Literature should not be suppressed merely because it offends the moral code of the censor. — Chief Justice William O Douglas
The selector begins, ideally, with a presumption in favor of liberty of thought; the censor does not. The aim of the selector is to promote reading not to inhibit it; to multiply the points of view which will find expression, not limit them; to be a channel for communication, not a bar against it. — Lester Asheim, “Not Censorship but Selection” (Wilson Library Bulletin, 1953)
All censorships exist to prevent anyone from challenging current conceptions and existing institutions. All progress is initiated by challenging current conceptions, and executed by supplanting existing institutions. Consequently, the first condition of progress is the removal of all censorships. There is the whole case against censorships in a nutshell. — George Bernard Shaw
Previously I’d written a lengthy essay on my sad experiences with PEN apathy. I sent it to PEN’s own literary journal, PEN America: A Journal for Writers and Readers, for publication consideration. But its editor, M. Mark, did not bother to respond. Then I sent it to The Journal of Information Ethics, which had published some of my essays, but rejected it because: the “reviewer was very reluctant to say no” and “anything less assertive is always welcome.” Global Free Press, however, published it (see www.globalfreepress.org/sections/free-speech/3415-pen-an-ethical-consideration).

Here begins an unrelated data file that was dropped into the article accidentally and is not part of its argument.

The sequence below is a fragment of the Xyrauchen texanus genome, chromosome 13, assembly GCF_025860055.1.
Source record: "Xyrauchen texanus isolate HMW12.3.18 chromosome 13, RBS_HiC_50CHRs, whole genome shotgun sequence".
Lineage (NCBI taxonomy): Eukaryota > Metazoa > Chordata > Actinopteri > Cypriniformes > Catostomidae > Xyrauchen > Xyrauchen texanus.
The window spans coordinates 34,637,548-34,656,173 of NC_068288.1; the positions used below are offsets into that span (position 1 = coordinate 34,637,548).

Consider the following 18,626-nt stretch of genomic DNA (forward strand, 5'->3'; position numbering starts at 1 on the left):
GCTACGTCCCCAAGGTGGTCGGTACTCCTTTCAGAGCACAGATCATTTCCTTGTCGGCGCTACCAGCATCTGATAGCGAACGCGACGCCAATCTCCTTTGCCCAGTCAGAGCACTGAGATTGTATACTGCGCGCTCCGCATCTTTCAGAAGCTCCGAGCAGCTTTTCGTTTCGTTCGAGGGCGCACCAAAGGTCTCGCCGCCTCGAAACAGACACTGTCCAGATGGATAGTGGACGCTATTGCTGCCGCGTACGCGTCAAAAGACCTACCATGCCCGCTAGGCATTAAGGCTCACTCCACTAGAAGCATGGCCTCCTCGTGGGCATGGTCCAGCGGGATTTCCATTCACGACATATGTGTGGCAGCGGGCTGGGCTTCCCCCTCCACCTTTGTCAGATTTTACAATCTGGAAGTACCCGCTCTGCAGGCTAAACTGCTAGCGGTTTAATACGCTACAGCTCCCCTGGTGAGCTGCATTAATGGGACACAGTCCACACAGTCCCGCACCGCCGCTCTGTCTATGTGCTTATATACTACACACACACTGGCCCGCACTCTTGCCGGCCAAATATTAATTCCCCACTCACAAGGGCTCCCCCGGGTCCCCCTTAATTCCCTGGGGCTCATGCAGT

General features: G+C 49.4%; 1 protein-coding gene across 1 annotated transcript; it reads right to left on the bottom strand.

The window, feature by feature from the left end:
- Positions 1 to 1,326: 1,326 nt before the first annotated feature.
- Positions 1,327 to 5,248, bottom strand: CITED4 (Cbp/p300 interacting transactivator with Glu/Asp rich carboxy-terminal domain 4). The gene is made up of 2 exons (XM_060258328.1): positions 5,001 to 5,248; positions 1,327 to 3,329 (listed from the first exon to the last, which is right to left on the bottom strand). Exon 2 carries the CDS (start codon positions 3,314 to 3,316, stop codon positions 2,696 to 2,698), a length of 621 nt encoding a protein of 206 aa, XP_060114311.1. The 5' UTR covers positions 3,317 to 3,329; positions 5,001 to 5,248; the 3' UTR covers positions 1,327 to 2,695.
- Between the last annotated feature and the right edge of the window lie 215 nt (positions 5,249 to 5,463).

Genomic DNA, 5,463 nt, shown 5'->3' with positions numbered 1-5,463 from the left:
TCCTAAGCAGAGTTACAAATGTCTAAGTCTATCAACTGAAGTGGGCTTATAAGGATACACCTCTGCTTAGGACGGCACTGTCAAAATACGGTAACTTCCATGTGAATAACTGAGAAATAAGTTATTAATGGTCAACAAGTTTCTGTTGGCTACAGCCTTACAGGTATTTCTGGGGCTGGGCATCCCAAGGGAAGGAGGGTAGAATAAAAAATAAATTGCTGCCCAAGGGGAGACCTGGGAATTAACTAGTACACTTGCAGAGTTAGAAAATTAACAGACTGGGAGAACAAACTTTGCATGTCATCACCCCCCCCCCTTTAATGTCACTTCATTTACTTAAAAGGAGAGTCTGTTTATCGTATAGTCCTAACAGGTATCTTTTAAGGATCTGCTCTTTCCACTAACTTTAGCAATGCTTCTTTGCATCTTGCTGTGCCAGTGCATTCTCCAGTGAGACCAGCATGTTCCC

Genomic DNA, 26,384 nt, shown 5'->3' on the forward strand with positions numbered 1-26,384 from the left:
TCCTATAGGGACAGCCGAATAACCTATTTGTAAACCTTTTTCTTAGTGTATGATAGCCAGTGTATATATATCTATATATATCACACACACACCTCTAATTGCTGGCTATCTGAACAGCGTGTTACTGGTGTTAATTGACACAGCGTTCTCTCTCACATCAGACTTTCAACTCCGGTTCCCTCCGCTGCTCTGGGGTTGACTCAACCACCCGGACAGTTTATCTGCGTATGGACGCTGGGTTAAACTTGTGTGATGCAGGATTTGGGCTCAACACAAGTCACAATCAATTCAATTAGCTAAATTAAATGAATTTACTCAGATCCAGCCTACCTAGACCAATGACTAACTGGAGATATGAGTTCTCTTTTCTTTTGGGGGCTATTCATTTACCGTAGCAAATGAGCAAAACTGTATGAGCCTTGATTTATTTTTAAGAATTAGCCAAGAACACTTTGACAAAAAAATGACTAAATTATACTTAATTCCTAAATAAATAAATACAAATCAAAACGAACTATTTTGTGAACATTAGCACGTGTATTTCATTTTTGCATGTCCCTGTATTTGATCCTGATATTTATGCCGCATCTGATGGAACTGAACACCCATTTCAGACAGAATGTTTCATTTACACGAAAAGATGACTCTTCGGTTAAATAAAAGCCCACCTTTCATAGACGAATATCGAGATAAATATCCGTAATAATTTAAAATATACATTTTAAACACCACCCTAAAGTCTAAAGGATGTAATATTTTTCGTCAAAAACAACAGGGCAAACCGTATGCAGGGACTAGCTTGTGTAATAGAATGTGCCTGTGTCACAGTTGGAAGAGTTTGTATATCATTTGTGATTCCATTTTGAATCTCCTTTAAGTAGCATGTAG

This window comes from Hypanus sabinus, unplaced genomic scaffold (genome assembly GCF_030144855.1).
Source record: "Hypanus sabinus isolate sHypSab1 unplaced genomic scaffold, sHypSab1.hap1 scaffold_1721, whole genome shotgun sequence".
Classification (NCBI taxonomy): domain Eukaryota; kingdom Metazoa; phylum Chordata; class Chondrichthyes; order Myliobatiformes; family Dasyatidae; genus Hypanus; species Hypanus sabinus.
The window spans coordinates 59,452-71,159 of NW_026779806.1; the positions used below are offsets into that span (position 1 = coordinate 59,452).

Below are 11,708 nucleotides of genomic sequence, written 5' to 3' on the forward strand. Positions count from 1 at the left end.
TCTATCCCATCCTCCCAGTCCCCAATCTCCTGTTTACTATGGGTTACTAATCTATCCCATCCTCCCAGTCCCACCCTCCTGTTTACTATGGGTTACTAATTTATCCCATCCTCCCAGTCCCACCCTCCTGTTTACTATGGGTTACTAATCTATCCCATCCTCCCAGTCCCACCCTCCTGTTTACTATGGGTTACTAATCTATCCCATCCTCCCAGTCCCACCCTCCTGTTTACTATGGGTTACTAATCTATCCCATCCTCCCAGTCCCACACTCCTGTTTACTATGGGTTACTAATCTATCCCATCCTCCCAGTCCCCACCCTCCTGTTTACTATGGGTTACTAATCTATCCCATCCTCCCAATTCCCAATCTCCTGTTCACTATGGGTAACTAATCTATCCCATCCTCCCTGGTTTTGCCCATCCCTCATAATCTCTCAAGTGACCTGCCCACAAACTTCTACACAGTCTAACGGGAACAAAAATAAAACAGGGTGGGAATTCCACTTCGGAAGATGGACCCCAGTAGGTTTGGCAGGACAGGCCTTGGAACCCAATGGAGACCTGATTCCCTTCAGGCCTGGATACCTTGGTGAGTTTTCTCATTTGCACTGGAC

In any case, the brouhaha over PEN’s selection of Charlie Hebdo for its Freedom of Expression Courage Award provoked me to write this essay, which I’ve submitted to Mark. Will she respond this time? Doubtfully! First, PEN should be commended for having selected Charlie Hebdo. I certainly commend it. But rather than increase PEN membership, I wish the massacre had instead increased citizen willingness to criticize PEN’s elitist nature and refusal to publish criticism like mine in its literary journal.